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resolution and dot pitch

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July 13, 2002 10:06:58 PM

I'm hoping someone can help me understand the connection between the dot pitch of a shadow mask and screen resolution. The dot pitch is fixed, yet you can change the screen resolution (for example 800x600 or 1024x768) which changes the pixels per inch displayed on the monitor. To increase the pixels per inch displayed on the monitor, the pixels have to be brought closer together. But how can this happen when the dot pitch of the shadow mask is fixed? Thanks. Yours, Mr. Confused.

More about : resolution dot pitch

July 13, 2002 11:28:43 PM

In terms of a monitor there really is no concept of a pixel. Monochrome monitors did not have a mask structure. They used a single beam and no mask structure. The entire inside face of the CRT was coated in phosphor. From the monitors point of view the pixel was defined for the most part as the size of the electron beam. Same concept in a color monitor, only you have three beams and a mask to ensure the correct beam hits the correct color phosphor. For all the monitor cares, the video card could be building each line out of millions of active logical pixels. I like to think of a logical pixel as the speed the video card modulate the beam, this determines beam size.

The number of the holes in the mask and stripes in the aperture grill technically set the maximum resolution of the monitor. At lower resolutions the logical pixels simply cover more than one hole or slot. The logical pixels do not need to line up with the physical holes or slots nor is there any mechanism to do so.

At resolutions that exceed the number of holes or slots across the screen, logical pixels (electron beam size) no longer hit the phosphors accurately enough to guarantee constant colors or luminance. Some of the beam is intercepted by the mask structure. On monitors with lower horizontal dot / aperture pitch, more of the beam is intercepted by the mask. However an image will still be displayed and in practice will look OK.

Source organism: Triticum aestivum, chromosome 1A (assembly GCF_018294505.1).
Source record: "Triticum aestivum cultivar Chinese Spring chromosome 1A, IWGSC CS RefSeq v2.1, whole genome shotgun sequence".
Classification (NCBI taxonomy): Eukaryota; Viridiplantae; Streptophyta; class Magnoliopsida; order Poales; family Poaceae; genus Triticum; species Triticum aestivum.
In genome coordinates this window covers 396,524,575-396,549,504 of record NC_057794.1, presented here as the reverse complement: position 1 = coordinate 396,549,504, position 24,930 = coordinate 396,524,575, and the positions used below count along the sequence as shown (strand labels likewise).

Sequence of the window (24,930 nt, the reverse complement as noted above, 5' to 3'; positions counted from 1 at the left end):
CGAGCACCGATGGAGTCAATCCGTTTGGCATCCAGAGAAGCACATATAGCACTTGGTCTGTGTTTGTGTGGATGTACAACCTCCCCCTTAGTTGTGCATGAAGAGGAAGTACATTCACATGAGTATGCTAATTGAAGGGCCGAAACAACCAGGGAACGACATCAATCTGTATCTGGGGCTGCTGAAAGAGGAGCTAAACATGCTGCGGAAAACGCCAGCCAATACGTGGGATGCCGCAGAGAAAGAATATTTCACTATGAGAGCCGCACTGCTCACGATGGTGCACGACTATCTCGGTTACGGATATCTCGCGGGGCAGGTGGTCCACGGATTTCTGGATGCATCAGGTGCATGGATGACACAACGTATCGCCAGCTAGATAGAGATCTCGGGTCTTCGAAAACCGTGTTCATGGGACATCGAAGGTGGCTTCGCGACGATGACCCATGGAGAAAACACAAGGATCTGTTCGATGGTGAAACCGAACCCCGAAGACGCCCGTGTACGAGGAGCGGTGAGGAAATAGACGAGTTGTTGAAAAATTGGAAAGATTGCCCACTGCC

I find it is best to run at a minimum of 85Hz-refresh rate and resolutions just below the maximum number of holes or slots in the mask to keep accurate colors and luminance. This is why I post 1600 x 1200 at 85Hz at the maximum resolution. You will note I do this to even the playing field for all products on my web site.

For example: A 19" monitor typically has a horizontal viewable area of 360mm. Let's assume it has a 0.22mm horizontal dot pitch. 360 / 0.22 = 1636 dots across the screen. A monitor with the same viewable area and a 0.24mm horizontal dot / aperture pitch has 1500. This is one reason 1600 horizontal resolution is so popular.

Vertically is not so much a problem. A typical 19" monitor has a vertical viewable area of 270mm. Aperture grill monitors have a 0.00mm vertical aperture pitch. Vertical resolution capability is virtually unlimited. As with every technology the trade off is more beam current hitting the phosphor making them more susceptible to screen burn. Use a screen saver!

Most shadow mask monitors have a 0.14mm vertical dot pitch. 270 / 0.14 = 1928 lines far more than any video card can produce at any decent refresh rate.

Jim Witkowski
Chief Hardware Engineer
Cornerstone / Monitorsdirect.com

<A HREF="http://www.monitorsdirect.com" target="_new">MonitorsDirect.com</A>
July 14, 2002 7:32:22 AM

Thanks for your fast and detailed reply, Jim!

I see how you can consider a logical pixel as the speed at which the video card can modulate the beam for a monochrome monitor. With color though, there isn't a continuous phosphor screen. I'm wondering if you could also think of a pixel as a logical grouping of phosphor triads -- so depending on the resolution of the graphic you're displaying, a pixel could be represented by 1 triad or 9 triads, for example.

I think to really grasp all this, I need to learn more about monitor design and function. Do you know of any books or other references that cover this well? I'm a technical writer and I want to write a magazine article for tech writers that covers what's meant by the word resolution, from the perspective of the the graphic, the monitor, and the printer.

Thanks again,

Mark Evans
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July 14, 2002 5:58:33 PM

A triad is simply one red,green and blue phosphor. However like I said in my first post, this has nothing to due with a "Pixel".

There are many definitions of resolution when it comes to monitors. LCD monitors for example, use a matrix of cells, one red,green and blue (sub-pixels). Since LCD monitors use a matrix of cells, you can say that three sub pixels equals one pixel. This matrix of cells define the "Native" resolution of the monitor.